After wasting too much of my time learning about MOSFET device physics, I think that I've figured out why your setup was working. When the MOSFET is off, it drops the voltage in the circuit "before" the gate -- this means that applying 5v from your uC acts as 5v between the gate and the source, turning the MOSFET on. Once on, the voltage dropped in the MOSFET disappears, so your 5v would be below the required drive current, right? Actually, the Gate-source capacitance keeps the charge there, and the uC won't allow the charge back into its pin, so when the MOSFET "floats" up to 6v, because of the charge in its capacitance, the Gate floats up to 11v! Then, when you set the pin on your uC low, the MOSFET sees that as -6v Gate-Source, turning it off almost ideally.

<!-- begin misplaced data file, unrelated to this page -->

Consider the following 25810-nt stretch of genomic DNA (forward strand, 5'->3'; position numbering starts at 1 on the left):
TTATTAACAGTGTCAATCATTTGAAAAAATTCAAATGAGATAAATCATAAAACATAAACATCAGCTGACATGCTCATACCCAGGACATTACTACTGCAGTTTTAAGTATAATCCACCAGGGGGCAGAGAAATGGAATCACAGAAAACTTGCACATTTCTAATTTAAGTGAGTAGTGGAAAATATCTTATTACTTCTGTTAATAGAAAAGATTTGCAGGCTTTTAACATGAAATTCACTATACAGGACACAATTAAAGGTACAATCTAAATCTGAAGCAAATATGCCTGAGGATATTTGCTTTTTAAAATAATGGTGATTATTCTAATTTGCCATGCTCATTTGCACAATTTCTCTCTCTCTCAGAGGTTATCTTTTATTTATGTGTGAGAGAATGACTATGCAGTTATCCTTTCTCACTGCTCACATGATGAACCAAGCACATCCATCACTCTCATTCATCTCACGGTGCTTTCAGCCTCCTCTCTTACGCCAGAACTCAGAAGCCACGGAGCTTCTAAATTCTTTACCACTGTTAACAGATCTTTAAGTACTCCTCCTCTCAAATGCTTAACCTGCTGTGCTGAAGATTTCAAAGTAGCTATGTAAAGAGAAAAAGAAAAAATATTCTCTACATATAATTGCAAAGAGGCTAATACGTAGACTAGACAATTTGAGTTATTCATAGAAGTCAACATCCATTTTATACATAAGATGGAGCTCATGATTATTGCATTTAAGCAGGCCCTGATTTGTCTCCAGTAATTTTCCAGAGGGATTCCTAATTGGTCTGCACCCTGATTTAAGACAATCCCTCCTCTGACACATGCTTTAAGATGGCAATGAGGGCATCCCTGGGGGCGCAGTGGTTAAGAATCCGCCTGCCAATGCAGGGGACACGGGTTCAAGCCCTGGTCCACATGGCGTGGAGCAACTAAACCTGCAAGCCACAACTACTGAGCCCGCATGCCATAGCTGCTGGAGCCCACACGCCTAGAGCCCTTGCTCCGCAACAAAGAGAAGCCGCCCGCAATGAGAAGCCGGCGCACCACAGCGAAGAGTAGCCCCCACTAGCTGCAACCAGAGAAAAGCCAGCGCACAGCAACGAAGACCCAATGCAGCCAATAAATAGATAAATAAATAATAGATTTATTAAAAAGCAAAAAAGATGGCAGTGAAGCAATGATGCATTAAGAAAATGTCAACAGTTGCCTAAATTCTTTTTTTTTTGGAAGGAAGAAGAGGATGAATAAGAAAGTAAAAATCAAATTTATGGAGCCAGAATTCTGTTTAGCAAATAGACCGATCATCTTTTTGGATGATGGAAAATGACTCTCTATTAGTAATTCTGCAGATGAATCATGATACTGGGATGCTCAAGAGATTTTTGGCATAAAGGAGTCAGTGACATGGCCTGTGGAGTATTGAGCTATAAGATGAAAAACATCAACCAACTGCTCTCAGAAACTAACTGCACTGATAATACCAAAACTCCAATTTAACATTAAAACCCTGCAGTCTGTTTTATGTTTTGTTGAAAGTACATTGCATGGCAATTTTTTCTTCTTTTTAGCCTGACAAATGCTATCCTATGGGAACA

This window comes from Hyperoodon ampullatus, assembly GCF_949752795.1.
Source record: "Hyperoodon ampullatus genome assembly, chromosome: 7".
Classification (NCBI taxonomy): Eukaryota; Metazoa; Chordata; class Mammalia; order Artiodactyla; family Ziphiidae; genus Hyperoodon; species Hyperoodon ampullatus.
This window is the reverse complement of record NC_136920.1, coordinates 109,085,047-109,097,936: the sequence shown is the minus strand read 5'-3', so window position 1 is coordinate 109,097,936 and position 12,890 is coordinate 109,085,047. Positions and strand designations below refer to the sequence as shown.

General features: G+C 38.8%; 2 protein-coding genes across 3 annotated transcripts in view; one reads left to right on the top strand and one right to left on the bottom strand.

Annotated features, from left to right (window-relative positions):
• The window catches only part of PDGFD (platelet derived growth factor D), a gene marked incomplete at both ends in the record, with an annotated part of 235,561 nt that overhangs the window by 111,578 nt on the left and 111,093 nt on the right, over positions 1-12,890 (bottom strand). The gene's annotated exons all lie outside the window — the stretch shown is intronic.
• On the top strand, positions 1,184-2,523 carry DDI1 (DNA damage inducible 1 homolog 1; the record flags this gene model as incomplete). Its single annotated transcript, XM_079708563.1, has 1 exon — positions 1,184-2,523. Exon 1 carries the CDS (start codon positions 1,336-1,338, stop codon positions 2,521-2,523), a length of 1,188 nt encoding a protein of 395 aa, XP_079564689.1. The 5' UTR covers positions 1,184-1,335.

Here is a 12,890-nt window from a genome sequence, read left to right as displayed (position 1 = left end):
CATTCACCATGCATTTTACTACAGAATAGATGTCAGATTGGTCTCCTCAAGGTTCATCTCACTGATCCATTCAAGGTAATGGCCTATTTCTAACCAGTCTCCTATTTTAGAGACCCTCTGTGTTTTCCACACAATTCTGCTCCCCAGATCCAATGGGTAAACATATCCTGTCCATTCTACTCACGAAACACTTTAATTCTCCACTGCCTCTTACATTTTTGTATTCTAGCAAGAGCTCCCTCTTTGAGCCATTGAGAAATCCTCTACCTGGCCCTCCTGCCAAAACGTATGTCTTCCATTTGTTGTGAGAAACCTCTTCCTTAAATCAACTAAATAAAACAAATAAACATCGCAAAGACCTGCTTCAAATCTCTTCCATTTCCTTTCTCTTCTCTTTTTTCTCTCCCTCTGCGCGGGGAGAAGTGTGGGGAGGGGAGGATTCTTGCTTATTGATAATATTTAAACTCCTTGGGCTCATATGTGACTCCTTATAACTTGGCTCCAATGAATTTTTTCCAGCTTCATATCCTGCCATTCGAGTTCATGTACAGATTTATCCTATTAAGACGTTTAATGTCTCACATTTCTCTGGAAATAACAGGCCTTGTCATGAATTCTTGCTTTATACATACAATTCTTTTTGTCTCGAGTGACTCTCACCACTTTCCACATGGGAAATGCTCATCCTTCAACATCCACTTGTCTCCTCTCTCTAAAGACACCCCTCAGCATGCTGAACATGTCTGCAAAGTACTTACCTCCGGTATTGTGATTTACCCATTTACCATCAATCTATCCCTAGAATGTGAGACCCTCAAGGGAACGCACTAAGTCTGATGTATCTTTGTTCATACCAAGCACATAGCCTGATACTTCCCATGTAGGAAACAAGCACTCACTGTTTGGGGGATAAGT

You've inadvertently created a psuedo-bipolar power supply for your MOSFET, Admin!
P.S. Let me know if you find this description reasonable -- feedback would be appreciated.